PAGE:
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Crowd-out and diversity

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  • Hungerman, Daniel M.

Abstract

Research has shown that altruism is lower in diverse communities. Can this phenomenon be counteracted by government intervention? To answer this question, this paper introduces diversity to the canonical model of "warm glow" giving. Diversity may have two effects on incentives: it may attenuate individuals' altruistic preferences for public goods, and it may "cool off" the warm glow that individuals get from voluntarism. Either of these effects leads to diverse communities having lower levels of public goods, consistent with prior research. However, these effects have opposite implications for the efficacy of government intervention. I then empirically investigate whether government intervention is more effective in diverse communities. For identification, I exploit the Supreme Court-mandated 1991 expansion of the SSI program. Using a new dataset of United Methodist churches from 1984 to 2000, the results show that the expansion of SSI crowded-out charitable spending by churches. The crowd-out estimate for the average church is reasonably large, but this masks significant differences in crowd-out between communities. Crowd-out occurred almost entirely in relatively homogeneous communities; there is only modest evidence of crowd-out in racially diverse communities. Thus diverse communities, while having the lowest levels of altruism, are in this instance the most amenable to government intervention.

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Bibliographic Info

Article provided by Elsevier in its journal Journal of Public Economics.

Volume (Year): 93 (2009)
Issue (Month): 5-6 (June)
Pages: 729-740

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Handle: RePEc:eee:pubeco:v:93:y:2009:i:5-6:p:729-740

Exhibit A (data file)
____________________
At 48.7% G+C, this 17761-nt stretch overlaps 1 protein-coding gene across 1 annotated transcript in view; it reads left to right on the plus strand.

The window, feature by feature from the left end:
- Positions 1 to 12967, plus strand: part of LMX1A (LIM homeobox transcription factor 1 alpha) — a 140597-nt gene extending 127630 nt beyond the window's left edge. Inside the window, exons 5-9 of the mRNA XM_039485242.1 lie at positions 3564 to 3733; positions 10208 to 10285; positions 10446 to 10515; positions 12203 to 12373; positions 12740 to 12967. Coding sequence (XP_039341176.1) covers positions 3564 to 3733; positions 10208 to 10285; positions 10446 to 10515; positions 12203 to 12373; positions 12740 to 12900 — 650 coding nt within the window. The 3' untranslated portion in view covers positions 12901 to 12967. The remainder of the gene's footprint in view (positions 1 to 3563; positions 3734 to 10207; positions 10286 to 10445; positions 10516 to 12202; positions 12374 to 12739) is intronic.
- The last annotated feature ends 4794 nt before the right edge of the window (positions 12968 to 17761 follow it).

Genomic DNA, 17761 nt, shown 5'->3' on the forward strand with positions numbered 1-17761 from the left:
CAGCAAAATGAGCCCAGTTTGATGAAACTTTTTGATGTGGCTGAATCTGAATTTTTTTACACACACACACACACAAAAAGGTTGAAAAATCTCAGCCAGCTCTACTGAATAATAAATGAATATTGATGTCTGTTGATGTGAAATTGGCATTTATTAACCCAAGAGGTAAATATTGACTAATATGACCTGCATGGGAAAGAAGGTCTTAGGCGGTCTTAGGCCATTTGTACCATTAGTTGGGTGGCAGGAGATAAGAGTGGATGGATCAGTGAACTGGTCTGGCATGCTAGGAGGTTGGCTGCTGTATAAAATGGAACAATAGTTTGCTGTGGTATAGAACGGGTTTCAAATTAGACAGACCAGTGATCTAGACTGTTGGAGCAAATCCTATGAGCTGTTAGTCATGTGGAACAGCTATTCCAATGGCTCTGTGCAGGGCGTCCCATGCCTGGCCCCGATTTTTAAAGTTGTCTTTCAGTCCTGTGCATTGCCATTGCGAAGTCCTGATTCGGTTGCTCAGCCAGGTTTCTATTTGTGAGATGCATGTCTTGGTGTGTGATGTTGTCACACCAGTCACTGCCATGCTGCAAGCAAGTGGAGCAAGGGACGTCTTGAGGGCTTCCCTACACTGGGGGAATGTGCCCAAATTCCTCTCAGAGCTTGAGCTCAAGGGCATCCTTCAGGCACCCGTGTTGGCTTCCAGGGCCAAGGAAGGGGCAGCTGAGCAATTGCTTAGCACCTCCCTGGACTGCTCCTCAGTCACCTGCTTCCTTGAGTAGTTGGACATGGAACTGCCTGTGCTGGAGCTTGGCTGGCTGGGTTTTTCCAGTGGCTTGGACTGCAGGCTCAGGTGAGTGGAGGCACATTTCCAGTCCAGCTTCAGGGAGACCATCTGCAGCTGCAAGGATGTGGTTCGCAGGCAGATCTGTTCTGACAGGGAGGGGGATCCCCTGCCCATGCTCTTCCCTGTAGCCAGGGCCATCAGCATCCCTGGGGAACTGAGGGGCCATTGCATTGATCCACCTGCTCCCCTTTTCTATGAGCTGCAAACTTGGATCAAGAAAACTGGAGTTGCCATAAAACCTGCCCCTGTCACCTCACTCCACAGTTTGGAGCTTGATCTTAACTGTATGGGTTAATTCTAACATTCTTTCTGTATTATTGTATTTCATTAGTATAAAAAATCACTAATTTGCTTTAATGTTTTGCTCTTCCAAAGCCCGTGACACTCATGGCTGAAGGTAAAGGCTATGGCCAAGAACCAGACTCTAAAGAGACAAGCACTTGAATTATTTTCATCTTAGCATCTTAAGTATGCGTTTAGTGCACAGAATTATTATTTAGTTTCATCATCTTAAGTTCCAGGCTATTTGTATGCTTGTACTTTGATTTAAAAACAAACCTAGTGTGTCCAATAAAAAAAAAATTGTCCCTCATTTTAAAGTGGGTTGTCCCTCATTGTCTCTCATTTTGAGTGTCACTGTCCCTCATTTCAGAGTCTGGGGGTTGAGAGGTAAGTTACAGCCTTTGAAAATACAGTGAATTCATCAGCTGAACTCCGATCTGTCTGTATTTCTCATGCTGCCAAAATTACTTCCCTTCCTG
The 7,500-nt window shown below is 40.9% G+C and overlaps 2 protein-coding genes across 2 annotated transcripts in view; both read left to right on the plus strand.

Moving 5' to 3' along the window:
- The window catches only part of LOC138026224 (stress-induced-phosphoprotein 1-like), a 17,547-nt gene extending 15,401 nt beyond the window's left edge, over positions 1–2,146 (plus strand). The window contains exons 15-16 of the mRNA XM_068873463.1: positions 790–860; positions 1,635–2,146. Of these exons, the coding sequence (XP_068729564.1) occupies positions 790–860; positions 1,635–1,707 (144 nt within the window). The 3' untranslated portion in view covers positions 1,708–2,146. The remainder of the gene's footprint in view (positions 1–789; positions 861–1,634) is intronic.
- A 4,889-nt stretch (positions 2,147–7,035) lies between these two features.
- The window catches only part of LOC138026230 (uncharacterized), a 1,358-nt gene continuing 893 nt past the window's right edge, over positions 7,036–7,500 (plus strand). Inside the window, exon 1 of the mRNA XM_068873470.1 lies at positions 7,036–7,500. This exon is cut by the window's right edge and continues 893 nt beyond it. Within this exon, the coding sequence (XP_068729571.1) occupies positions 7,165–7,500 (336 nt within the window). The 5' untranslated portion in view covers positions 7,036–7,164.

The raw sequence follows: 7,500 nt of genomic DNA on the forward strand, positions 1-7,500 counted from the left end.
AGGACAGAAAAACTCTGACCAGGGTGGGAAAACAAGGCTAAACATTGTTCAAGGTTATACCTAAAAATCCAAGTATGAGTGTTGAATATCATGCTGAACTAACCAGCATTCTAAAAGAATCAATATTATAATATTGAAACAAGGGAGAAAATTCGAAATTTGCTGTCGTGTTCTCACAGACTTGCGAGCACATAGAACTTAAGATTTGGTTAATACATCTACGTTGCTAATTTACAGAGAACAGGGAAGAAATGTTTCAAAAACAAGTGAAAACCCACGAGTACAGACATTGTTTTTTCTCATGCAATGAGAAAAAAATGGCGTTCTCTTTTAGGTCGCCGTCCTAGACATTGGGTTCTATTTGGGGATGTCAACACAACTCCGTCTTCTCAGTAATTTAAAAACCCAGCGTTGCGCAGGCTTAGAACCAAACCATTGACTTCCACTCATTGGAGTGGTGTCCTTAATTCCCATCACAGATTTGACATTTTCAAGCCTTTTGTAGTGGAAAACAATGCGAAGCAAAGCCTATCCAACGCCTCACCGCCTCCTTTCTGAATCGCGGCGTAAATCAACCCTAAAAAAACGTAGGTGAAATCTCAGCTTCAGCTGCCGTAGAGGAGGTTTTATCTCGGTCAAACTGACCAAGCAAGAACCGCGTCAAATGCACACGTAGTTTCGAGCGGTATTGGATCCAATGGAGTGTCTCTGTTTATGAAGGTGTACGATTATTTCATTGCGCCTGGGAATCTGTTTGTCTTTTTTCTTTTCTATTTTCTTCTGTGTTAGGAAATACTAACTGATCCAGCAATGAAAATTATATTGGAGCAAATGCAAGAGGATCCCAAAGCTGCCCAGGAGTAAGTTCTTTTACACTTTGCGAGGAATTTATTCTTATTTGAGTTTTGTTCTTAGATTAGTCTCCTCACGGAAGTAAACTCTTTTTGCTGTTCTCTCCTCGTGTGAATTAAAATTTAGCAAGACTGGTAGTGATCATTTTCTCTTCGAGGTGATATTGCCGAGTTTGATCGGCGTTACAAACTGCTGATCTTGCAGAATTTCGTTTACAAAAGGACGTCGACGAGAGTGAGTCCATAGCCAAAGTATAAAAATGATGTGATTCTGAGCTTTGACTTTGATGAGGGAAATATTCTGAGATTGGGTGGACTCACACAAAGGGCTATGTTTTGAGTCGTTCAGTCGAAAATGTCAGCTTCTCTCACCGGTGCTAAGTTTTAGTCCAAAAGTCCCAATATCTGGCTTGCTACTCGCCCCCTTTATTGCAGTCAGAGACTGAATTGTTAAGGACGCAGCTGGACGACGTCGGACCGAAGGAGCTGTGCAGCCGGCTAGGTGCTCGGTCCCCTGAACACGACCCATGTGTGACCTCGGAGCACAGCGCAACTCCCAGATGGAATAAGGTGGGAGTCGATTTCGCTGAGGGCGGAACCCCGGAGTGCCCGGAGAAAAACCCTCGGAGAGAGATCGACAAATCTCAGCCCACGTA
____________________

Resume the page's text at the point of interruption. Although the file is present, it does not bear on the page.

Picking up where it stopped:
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Web page: http://www.elsevier.com/locate/inca/505578

Related research

Keywords: Crowd out Religion Diversity;

References

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Citations

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Cited by:
  1. Michael D. Makowsky, 2010. "A Theory of Liberal Churches," Working Papers 2010-04, Towson University, Department of Economics, revised Feb 2010.
  2. James Andreoni & Abigail Payne & Justin Smith & David Karp, . "Diversity and Donations: The Effect of Religious and Ethnic Diversity on Charitable GivingAbstract: Using 10-year neighborhood-level panels derived from personal tax records in Canada, we find that lo," The Centre for Market and Public Organisation 12/289, Department of Economics, University of Bristol, UK.
  3. Ronen Bar-El & Teresa García-Muñoz & Shoshana Neuman & Yossef Tobol, 2010. "The Evolution of Secularization: Cultural Transmission, Religion and Fertility. Theory, Simulations and Evidence," Papers on Economics of Religion 10/03, Department of Economic Theory and Economic History of the University of Granada..
  4. Adam D. Rennhoff & Mark F. Owens, 2012. "Competition and the Strategic Choices of Churches," American Economic Journal: Microeconomics, American Economic Association, vol. 4(3), pages 152-70, August.
  5. R. Isaac & Douglas Norton, 2013. "Endogenous institutions and the possibility of reverse crowding out," Public Choice, Springer, vol. 156(1), pages 253-284, July.
  6. Daniel M. Hungerman, 2014. "Public Goods, Hidden Income, and Tax Evasion: Some Nonstandard Results from the Warm-Glow Model," NBER Working Papers 19804, National Bureau of Economic Research, Inc.
  7. repec:lan:wpaper:615522 is not listed on IDEAS
  8. Raphaël Franck & Laurence Iannaccone, 2014. "Religious decline in the 20th century West: testing alternative explanations," Public Choice, Springer, vol. 159(3), pages 385-414, June.
  9. Timothy J. Gronberg & R. Andrew Luccasen & Theodore L. Turocy & John B. Van Huyck, 2012. "Are tax-financed contributions to a public good completely crowded-out? Experimental evidence," Working Paper series, University of East Anglia, Centre for Behavioural and Experimental Social Science (CBESS) 12-02, School of Economics, University of East Anglia, Norwich, UK..
  10. James Andreoni & A. Abigail Payne & Justin Smith & David Karp, 2013. "Diversity and Donations: The Effect of Religious and Ethnic Diversity on Charitable Giving," Department of Economics Working Papers 2013-11, McMaster University.
  11. Harrison, Teresa & Laincz, Chris, 2013. "Nonprofits, Crowd-Out, and Credit Constraints," School of Economics Working Paper Series 2013-5, LeBow College of Business, Drexel University.
  12. Paul Bingley & Ian Walker, 2013. "There’s no such thing as a free lunch: evidence of altruism and agency from household expenditure responses to child nutrition programs," Review of Economics of the Household, Springer, vol. 11(3), pages 371-392, September.

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